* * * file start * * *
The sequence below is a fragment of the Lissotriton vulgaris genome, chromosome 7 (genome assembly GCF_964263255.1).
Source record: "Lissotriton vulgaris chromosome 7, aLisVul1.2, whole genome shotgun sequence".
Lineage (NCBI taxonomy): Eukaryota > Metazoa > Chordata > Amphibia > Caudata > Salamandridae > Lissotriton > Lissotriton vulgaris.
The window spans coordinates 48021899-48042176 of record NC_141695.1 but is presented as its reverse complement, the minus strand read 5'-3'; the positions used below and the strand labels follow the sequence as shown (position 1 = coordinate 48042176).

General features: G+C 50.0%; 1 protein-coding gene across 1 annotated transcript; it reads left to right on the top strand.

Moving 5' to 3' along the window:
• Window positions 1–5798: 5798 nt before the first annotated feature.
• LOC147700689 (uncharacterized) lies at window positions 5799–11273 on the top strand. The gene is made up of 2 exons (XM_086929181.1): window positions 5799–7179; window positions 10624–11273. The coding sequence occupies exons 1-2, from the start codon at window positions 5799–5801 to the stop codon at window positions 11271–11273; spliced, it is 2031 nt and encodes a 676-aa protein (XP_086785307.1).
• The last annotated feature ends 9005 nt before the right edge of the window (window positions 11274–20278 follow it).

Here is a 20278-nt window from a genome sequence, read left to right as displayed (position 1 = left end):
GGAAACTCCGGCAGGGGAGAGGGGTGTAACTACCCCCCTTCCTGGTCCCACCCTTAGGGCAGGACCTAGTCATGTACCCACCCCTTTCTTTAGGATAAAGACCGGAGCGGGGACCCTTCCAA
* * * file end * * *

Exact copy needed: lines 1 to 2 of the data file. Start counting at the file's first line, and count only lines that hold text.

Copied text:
The sequence below is a fragment of the Lissotriton vulgaris genome, chromosome 7 (genome assembly GCF_964263255.1).
Source record: "Lissotriton vulgaris chromosome 7, aLisVul1.2, whole genome shotgun sequence".